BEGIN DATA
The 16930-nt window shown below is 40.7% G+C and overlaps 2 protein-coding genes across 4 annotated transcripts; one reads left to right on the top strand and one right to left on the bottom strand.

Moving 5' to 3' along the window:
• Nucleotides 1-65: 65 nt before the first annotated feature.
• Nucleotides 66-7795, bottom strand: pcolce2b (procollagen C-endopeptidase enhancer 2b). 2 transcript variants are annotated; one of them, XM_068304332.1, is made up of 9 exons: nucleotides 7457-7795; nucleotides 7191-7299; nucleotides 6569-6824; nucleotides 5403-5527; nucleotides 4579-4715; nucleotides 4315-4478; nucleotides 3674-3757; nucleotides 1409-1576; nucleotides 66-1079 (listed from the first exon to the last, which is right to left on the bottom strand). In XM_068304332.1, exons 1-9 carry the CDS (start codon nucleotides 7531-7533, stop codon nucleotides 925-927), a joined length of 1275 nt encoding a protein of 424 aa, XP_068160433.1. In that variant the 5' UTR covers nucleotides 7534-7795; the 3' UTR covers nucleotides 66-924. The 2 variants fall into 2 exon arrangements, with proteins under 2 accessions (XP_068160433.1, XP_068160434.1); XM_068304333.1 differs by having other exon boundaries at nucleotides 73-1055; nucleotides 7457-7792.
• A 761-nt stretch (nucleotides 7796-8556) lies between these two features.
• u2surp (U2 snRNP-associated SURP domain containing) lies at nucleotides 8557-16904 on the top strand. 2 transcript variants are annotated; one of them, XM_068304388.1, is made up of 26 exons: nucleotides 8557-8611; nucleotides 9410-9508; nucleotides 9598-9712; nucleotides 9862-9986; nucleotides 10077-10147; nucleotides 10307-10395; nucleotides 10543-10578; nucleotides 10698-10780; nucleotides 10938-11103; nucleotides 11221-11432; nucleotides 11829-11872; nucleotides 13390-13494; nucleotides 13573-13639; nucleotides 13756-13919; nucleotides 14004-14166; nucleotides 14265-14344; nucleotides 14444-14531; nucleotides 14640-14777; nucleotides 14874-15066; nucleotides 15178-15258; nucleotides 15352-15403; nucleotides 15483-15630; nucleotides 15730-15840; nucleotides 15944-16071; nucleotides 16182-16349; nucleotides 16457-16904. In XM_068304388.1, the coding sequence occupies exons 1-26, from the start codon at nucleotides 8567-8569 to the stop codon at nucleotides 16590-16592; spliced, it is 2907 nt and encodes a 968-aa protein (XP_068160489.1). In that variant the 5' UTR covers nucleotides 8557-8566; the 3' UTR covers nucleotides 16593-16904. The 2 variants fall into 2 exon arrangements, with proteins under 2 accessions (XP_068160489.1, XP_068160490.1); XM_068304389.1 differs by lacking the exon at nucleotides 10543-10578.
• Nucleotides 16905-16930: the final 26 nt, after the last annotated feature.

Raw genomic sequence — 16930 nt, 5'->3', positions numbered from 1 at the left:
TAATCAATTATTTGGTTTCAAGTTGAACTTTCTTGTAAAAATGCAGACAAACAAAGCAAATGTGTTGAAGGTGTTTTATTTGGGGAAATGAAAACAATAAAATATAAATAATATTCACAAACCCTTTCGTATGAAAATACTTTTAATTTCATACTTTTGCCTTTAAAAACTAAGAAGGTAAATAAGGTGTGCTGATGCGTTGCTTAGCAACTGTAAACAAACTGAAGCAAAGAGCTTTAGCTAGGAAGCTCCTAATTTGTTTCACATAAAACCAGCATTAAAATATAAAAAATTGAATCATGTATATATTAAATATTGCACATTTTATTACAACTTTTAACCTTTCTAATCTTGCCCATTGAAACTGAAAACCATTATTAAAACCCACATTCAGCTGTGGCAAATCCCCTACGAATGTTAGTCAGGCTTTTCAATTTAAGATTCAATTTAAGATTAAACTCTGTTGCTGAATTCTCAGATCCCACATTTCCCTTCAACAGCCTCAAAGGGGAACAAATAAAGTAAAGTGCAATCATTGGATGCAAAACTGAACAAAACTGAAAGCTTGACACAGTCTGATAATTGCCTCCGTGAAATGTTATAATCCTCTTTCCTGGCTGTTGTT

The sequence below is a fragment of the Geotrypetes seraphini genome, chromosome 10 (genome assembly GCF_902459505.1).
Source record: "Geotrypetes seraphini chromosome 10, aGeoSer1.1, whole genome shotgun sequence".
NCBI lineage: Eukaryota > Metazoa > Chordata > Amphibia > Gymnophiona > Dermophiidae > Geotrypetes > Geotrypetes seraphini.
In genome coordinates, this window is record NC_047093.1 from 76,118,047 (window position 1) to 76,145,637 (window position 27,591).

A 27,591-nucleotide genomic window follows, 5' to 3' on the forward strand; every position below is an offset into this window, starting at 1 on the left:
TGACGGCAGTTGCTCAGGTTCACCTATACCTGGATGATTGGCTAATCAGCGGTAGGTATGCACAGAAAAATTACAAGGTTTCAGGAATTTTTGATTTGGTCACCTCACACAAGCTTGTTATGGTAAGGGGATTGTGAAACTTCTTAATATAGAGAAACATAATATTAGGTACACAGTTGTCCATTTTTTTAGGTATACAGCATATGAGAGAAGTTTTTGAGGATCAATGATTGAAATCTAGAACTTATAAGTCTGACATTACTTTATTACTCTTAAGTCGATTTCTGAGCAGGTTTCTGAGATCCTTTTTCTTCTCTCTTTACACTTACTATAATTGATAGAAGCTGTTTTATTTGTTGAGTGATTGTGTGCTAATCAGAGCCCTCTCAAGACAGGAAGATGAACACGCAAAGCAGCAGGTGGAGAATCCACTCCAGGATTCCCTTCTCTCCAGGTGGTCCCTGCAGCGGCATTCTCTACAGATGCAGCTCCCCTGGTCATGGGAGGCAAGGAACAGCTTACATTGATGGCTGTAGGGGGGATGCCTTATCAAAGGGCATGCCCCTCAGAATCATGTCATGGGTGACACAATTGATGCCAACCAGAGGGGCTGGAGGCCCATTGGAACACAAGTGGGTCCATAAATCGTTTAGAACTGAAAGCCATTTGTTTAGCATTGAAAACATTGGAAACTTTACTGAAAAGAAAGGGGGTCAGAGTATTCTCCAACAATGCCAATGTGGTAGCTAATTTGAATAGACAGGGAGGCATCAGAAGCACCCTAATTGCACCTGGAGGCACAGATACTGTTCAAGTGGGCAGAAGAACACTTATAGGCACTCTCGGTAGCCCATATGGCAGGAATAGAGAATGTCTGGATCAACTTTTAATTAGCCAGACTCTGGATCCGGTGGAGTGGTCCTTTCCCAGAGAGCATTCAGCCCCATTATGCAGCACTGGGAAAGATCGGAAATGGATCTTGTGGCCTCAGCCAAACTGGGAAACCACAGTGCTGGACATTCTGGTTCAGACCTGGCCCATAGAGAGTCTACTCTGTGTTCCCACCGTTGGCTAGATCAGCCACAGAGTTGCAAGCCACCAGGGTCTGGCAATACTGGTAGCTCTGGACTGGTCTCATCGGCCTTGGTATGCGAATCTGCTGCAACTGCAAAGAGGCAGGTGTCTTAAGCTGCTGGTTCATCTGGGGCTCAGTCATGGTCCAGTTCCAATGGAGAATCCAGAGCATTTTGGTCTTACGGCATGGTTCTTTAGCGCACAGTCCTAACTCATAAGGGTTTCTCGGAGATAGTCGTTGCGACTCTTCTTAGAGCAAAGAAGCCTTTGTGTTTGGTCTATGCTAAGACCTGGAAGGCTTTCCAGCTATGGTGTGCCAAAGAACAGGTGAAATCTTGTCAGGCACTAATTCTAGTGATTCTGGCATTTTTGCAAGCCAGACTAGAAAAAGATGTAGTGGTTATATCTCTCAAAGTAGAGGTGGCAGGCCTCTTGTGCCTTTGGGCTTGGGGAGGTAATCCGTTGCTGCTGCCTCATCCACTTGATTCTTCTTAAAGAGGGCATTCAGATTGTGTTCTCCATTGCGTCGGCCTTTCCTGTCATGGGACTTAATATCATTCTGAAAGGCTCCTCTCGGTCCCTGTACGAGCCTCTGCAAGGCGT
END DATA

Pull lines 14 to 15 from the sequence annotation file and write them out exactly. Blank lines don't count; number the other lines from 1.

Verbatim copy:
A 27,591-nucleotide genomic window follows, 5' to 3' on the forward strand; every position below is an offset into this window, starting at 1 on the left:
TGACGGCAGTTGCTCAGGTTCACCTATACCTGGATGATTGGCTAATCAGCGGTAGGTATGCACAGAAAAATTACAAGGTTTCAGGAATTTTTGATTTGGTCACCTCACACAAGCTTGTTATGGTAAGGGGATTGTGAAACTTCTTAATATAGAGAAACATAATATTAGGTACACAGTTGTCCATTTTTTTAGGTATACAGCATATGAGAGAAGTTTTTGAGGATCAATGATTGAAATCTAGAACTTATAAGTCTGACATTACTTTATTACTCTTAAGTCGATTTCTGAGCAGGTTTCTGAGATCCTTTTTCTTCTCTCTTTACACTTACTATAATTGATAGAAGCTGTTTTATTTGTTGAGTGATTGTGTGCTAATCAGAGCCCTCTCAAGACAGGAAGATGAACACGCAAAGCAGCAGGTGGAGAATCCACTCCAGGATTCCCTTCTCTCCAGGTGGTCCCTGCAGCGGCATTCTCTACAGATGCAGCTCCCCTGGTCATGGGAGGCAAGGAACAGCTTACATTGATGGCTGTAGGGGGGATGCCTTATCAAAGGGCATGCCCCTCAGAATCATGTCATGGGTGACACAATTGATGCCAACCAGAGGGGCTGGAGGCCCATTGGAACACAAGTGGGTCCATAAATCGTTTAGAACTGAAAGCCATTTGTTTAGCATTGAAAACATTGGAAACTTTACTGAAAAGAAAGGGGGTCAGAGTATTCTCCAACAATGCCAATGTGGTAGCTAATTTGAATAGACAGGGAGGCATCAGAAGCACCCTAATTGCACCTGGAGGCACAGATACTGTTCAAGTGGGCAGAAGAACACTTATAGGCACTCTCGGTAGCCCATATGGCAGGAATAGAGAATGTCTGGATCAACTTTTAATTAGCCAGACTCTGGATCCGGTGGAGTGGTCCTTTCCCAGAGAGCATTCAGCCCCATTATGCAGCACTGGGAAAGATCGGAAATGGATCTTGTGGCCTCAGCCAAACTGGGAAACCACAGTGCTGGACATTCTGGTTCAGACCTGGCCCATAGAGAGTCTACTCTGTGTTCCCACCGTTGGCTAGATCAGCCACAGAGTTGCAAGCCACCAGGGTCTGGCAATACTGGTAGCTCTGGACTGGTCTCATCGGCCTTGGTATGCGAATCTGCTGCAACTGCAAAGAGGCAGGTGTCTTAAGCTGCTGGTTCATCTGGGGCTCAGTCATGGTCCAGTTCCAATGGAGAATCCAGAGCATTTTGGTCTTACGGCATGGTTCTTTAGCGCACAGTCCTAACTCATAAGGGTTTCTCGGAGATAGTCGTTGCGACTCTTCTTAGAGCAAAGAAGCCTTTGTGTTTGGTCTATGCTAAGACCTGGAAGGCTTTCCAGCTATGGTGTGCCAAAGAACAGGTGAAATCTTGTCAGGCACTAATTCTAGTGATTCTGGCATTTTTGCAAGCCAGACTAGAAAAAGATGTAGTGGTTATATCTCTCAAAGTAGAGGTGGCAGGCCTCTTGTGCCTTTGGGCTTGGGGAGGTAATCCGTTGCTGCTGCCTCATCCACTTGATTCTTCTTAAAGAGGGCATTCAGATTGTGTTCTCCATTGCGTCGGCCTTTCCTGTCATGGGACTTAATATCATTCTGAAAGGCTCCTCTCGGTCCCTGTACGAGCCTCTGCAAGGCGT